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This is how much fire following an earthquake in Montreal could cost


November 19, 2019   by Jason Contant


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A severe earthquake in the Montreal area could cause between $10 billion and $30 billion in economic losses from fire damage, according to a new study from the Institute for Catastrophic Loss Reduction (ICLR).

“This loss would be virtually fully insured and would have a very significant impact on the Canadian insurance industry,” said the report, Fire following earthquake in the Montreal region, released Tuesday. “Fire losses would come on top of shaking and other losses, which would be insured to a lesser extent. A leading global reinsurer has stated that losses of this magnitude would likely result in failure of some insurers, would entail secondary and contingent losses, and could conceivably lead to financial contagion.”

In a 2017 report, in-house catastrophe modelling from Swiss Re estimated that a magnitude-7.3 quake near Quebec City could result in total losses to residential property alone of $10.6 billion. However, with an only between about 3% and 4% of Quebec homeowners with earthquake insurance, only $0.48 billion would be covered by insurance. A magnitude-7 earthquake in Montreal “is probably going to cause an economic loss anywhere between $50 billion and $100 billion,” Philipp Wassenberg, former president and CEO of Munich Re Canada, said at the CatIQ Connect conference in February of this year.

“Accounting for fire department response, water system damage, weather and other conditions, the growth and ultimate final burnt area of fires are estimated to result in median losses of between $10 billion and $30 billion,” ICLR said in the report. These are median estimates; there are smaller probabilities of greater or less damage and the range is a function of the specific earthquake scenario, time of day, weather and other factors.

In Canada, homeowners’ policies typically do not cover earthquake damage; an endorsement is needed. But a standard policy will generally cover losses from fire following a quake.

Only an estimated 3-4% of Quebec homeowners have earthquake insurance, compared to a take-up rate of 65% in the British Columbia cites of Vancouver and Victoria, according to industry estimates. There is also an estimated 5-15% likelihood of a Magnitude-7 earthquake in Quebec in the next 50 years. “It is inevitable that a major earthquake will eventually strike in Quebec,” ICLR added.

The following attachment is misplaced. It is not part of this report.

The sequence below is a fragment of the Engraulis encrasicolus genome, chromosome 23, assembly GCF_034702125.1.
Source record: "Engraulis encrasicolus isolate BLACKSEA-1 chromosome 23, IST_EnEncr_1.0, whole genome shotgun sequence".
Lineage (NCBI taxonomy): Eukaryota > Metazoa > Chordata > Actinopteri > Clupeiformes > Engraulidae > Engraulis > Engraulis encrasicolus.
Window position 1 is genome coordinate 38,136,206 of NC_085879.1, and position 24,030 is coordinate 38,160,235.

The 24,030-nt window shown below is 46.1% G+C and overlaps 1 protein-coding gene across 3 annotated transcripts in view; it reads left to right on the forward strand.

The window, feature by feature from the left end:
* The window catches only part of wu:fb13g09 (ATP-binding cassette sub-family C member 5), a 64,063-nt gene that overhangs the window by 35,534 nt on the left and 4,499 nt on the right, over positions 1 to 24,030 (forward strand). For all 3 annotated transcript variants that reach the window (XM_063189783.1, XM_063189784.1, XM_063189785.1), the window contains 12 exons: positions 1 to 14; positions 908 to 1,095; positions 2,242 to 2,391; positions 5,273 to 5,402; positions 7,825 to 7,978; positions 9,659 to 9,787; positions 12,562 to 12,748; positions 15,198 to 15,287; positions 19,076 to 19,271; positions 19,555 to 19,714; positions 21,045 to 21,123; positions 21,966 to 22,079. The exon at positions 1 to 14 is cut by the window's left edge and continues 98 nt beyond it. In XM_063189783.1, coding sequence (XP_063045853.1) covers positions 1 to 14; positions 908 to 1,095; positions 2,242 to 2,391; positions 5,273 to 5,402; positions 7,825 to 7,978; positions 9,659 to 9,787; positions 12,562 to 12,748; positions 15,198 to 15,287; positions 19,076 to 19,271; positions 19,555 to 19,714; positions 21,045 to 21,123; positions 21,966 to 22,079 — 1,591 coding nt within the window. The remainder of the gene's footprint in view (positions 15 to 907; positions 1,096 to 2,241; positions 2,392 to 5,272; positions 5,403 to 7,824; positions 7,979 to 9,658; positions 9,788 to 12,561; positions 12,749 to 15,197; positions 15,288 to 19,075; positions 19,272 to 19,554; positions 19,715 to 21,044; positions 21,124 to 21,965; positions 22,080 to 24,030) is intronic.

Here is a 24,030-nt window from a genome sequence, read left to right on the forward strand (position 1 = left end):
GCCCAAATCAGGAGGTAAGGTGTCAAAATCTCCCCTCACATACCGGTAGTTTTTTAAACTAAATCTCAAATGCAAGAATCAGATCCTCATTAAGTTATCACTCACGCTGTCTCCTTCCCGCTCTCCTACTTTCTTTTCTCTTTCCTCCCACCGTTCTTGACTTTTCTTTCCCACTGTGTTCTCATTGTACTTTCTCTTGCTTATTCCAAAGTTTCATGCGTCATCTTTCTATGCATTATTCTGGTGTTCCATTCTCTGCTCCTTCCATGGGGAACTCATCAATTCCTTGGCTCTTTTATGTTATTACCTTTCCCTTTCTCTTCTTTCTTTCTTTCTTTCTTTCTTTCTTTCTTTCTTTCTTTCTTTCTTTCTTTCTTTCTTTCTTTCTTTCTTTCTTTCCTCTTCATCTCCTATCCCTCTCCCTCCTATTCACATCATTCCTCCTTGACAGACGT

According to the report, strong shaking in the Montreal area – home to about 10% of Canada’s population – would lead to hundreds of ignitions; breaks in water supply and damage to fire stations would compromise the capacity of firefighters to suppress the fires. Extensive damage from strong shaking would be accompanied by significant destruction due to fire.

To assess the risk of fire following earthquake and identify opportunities to reduce the risk, the study looked at possible impacts from three realistic earthquake scenarios – a magnitude-6.5 event centred in downtown Montreal and two magnitude-7 events (one to the northwest and the other to southwest of the city). “These scenario earthquakes, it was found, would lead to very strong shaking in the study area, resulting in hundreds of breaks in the water distribution systems and hundreds of fires,” the study said.

The expected losses, however, could be reduced significantly through investments in an auxiliary supply of water for firefighters, seismic retrofits to fire halls and other loss prevention actions. “Many losses are preventable if we invest in resilience,” ICLR said.

“This research found that Montreal-area fire agencies are very advanced, well-equipped and modern in their organization, methods and tactics,” commented Paul Kovacs, ICLR’s executive director. “But even so, a large number of simultaneous fires caused by an earthquake could overwhelm fire services unless municipalities take action before a major earthquake strikes. The good news is that there are several measures fire departments located in the study area can take.”

The report was prepared by Charles Scawthorn, an authority on managing the risk of fire following an earthquake. He also authored the 2001 ICLR study Assessment of Risk due to Fire Following Earthquake Lower Mainland British Columbia and studies assessing San Francisco, Los Angeles and Tokyo. The most recent report was sponsored by SCOR Reinsurance Group, Desjardins Insurance, Aviva Canada and iA Financial Group.